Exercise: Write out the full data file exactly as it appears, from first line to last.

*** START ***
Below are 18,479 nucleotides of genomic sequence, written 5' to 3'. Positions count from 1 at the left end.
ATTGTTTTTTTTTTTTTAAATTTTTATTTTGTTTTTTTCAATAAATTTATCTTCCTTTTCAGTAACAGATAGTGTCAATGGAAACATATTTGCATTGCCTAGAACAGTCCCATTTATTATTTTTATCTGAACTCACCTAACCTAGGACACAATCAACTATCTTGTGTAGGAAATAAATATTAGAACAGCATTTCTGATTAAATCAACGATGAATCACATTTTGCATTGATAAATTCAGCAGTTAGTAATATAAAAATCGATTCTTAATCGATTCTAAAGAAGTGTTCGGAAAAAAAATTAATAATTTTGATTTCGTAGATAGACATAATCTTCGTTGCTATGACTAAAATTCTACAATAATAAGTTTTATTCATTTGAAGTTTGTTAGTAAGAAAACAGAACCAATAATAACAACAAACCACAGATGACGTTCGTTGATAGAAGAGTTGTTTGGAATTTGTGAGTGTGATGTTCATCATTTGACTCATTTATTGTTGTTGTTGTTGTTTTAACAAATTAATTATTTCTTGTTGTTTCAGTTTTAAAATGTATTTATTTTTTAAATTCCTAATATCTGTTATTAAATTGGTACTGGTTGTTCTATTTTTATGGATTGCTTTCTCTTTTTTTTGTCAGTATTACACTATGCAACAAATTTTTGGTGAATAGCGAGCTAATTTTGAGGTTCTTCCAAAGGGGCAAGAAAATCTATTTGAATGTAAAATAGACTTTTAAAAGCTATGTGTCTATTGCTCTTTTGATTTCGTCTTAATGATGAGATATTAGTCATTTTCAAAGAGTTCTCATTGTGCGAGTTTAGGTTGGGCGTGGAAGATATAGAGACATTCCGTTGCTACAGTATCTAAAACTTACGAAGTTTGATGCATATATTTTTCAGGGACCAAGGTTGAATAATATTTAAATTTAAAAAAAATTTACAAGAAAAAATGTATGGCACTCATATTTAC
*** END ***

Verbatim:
Below are 18,479 nucleotides of genomic sequence, written 5' to 3'. Positions count from 1 at the left end.
ATTGTTTTTTTTTTTTTAAATTTTTATTTTGTTTTTTTCAATAAATTTATCTTCCTTTTCAGTAACAGATAGTGTCAATGGAAACATATTTGCATTGCCTAGAACAGTCCCATTTATTATTTTTATCTGAACTCACCTAACCTAGGACACAATCAACTATCTTGTGTAGGAAATAAATATTAGAACAGCATTTCTGATTAAATCAACGATGAATCACATTTTGCATTGATAAATTCAGCAGTTAGTAATATAAAAATCGATTCTTAATCGATTCTAAAGAAGTGTTCGGAAAAAAAATTAATAATTTTGATTTCGTAGATAGACATAATCTTCGTTGCTATGACTAAAATTCTACAATAATAAGTTTTATTCATTTGAAGTTTGTTAGTAAGAAAACAGAACCAATAATAACAACAAACCACAGATGACGTTCGTTGATAGAAGAGTTGTTTGGAATTTGTGAGTGTGATGTTCATCATTTGACTCATTTATTGTTGTTGTTGTTGTTTTAACAAATTAATTATTTCTTGTTGTTTCAGTTTTAAAATGTATTTATTTTTTAAATTCCTAATATCTGTTATTAAATTGGTACTGGTTGTTCTATTTTTATGGATTGCTTTCTCTTTTTTTTGTCAGTATTACACTATGCAACAAATTTTTGGTGAATAGCGAGCTAATTTTGAGGTTCTTCCAAAGGGGCAAGAAAATCTATTTGAATGTAAAATAGACTTTTAAAAGCTATGTGTCTATTGCTCTTTTGATTTCGTCTTAATGATGAGATATTAGTCATTTTCAAAGAGTTCTCATTGTGCGAGTTTAGGTTGGGCGTGGAAGATATAGAGACATTCCGTTGCTACAGTATCTAAAACTTACGAAGTTTGATGCATATATTTTTCAGGGACCAAGGTTGAATAATATTTAAATTTAAAAAAAATTTACAAGAAAAAATGTATGGCACTCATATTTAC